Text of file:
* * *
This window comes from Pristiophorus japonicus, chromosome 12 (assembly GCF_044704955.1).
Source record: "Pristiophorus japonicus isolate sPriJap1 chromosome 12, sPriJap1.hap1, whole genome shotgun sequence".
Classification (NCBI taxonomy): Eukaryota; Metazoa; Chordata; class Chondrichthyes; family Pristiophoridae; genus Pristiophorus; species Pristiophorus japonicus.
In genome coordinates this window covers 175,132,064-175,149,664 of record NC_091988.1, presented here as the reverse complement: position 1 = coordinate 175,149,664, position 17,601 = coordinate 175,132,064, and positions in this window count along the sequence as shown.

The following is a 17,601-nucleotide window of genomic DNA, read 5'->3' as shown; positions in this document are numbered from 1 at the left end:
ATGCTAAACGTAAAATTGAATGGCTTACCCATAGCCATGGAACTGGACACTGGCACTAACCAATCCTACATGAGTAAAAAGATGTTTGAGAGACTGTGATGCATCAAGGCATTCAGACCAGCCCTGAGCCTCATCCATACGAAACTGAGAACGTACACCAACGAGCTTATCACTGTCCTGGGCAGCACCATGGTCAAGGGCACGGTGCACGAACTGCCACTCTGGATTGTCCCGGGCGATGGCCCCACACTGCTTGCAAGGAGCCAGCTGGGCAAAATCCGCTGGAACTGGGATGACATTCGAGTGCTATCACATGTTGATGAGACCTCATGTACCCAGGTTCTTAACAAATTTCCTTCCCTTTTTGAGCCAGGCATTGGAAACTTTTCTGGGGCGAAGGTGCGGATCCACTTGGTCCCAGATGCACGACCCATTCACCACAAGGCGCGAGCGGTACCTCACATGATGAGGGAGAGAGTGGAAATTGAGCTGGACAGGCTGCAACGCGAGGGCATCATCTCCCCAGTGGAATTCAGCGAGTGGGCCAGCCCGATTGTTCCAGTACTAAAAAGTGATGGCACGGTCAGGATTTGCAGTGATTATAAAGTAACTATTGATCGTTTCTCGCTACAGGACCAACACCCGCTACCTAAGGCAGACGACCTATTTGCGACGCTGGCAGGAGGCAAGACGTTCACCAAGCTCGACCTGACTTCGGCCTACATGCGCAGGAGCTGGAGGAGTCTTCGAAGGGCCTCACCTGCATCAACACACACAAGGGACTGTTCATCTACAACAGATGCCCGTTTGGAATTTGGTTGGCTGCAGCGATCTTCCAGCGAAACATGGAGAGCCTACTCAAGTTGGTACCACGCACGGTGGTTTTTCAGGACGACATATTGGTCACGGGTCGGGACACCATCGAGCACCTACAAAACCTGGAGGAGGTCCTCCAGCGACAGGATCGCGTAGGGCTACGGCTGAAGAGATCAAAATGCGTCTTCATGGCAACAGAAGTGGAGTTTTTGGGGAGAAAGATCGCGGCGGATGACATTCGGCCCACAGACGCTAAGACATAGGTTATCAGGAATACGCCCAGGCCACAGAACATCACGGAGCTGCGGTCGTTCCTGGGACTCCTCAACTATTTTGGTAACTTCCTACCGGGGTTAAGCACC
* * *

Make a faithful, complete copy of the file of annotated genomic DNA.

This window comes from Pristiophorus japonicus, chromosome 12 (assembly GCF_044704955.1).
Source record: "Pristiophorus japonicus isolate sPriJap1 chromosome 12, sPriJap1.hap1, whole genome shotgun sequence".
Classification (NCBI taxonomy): Eukaryota; Metazoa; Chordata; class Chondrichthyes; family Pristiophoridae; genus Pristiophorus; species Pristiophorus japonicus.
In genome coordinates this window covers 175,132,064-175,149,664 of record NC_091988.1, presented here as the reverse complement: position 1 = coordinate 175,149,664, position 17,601 = coordinate 175,132,064, and positions in this window count along the sequence as shown.

The following is a 17,601-nucleotide window of genomic DNA, read 5'->3' as shown; positions in this document are numbered from 1 at the left end:
ATGCTAAACGTAAAATTGAATGGCTTACCCATAGCCATGGAACTGGACACTGGCACTAACCAATCCTACATGAGTAAAAAGATGTTTGAGAGACTGTGATGCATCAAGGCATTCAGACCAGCCCTGAGCCTCATCCATACGAAACTGAGAACGTACACCAACGAGCTTATCACTGTCCTGGGCAGCACCATGGTCAAGGGCACGGTGCACGAACTGCCACTCTGGATTGTCCCGGGCGATGGCCCCACACTGCTTGCAAGGAGCCAGCTGGGCAAAATCCGCTGGAACTGGGATGACATTCGAGTGCTATCACATGTTGATGAGACCTCATGTACCCAGGTTCTTAACAAATTTCCTTCCCTTTTTGAGCCAGGCATTGGAAACTTTTCTGGGGCGAAGGTGCGGATCCACTTGGTCCCAGATGCACGACCCATTCACCACAAGGCGCGAGCGGTACCTCACATGATGAGGGAGAGAGTGGAAATTGAGCTGGACAGGCTGCAACGCGAGGGCATCATCTCCCCAGTGGAATTCAGCGAGTGGGCCAGCCCGATTGTTCCAGTACTAAAAAGTGATGGCACGGTCAGGATTTGCAGTGATTATAAAGTAACTATTGATCGTTTCTCGCTACAGGACCAACACCCGCTACCTAAGGCAGACGACCTATTTGCGACGCTGGCAGGAGGCAAGACGTTCACCAAGCTCGACCTGACTTCGGCCTACATGCGCAGGAGCTGGAGGAGTCTTCGAAGGGCCTCACCTGCATCAACACACACAAGGGACTGTTCATCTACAACAGATGCCCGTTTGGAATTTGGTTGGCTGCAGCGATCTTCCAGCGAAACATGGAGAGCCTACTCAAGTTGGTACCACGCACGGTGGTTTTTCAGGACGACATATTGGTCACGGGTCGGGACACCATCGAGCACCTACAAAACCTGGAGGAGGTCCTCCAGCGACAGGATCGCGTAGGGCTACGGCTGAAGAGATCAAAATGCGTCTTCATGGCAACAGAAGTGGAGTTTTTGGGGAGAAAGATCGCGGCGGATGACATTCGGCCCACAGACGCTAAGACATAGGTTATCAGGAATACGCCCAGGCCACAGAACATCACGGAGCTGCGGTCGTTCCTGGGACTCCTCAACTATTTTGGTAACTTCCTACCGGGGTTAAGCACC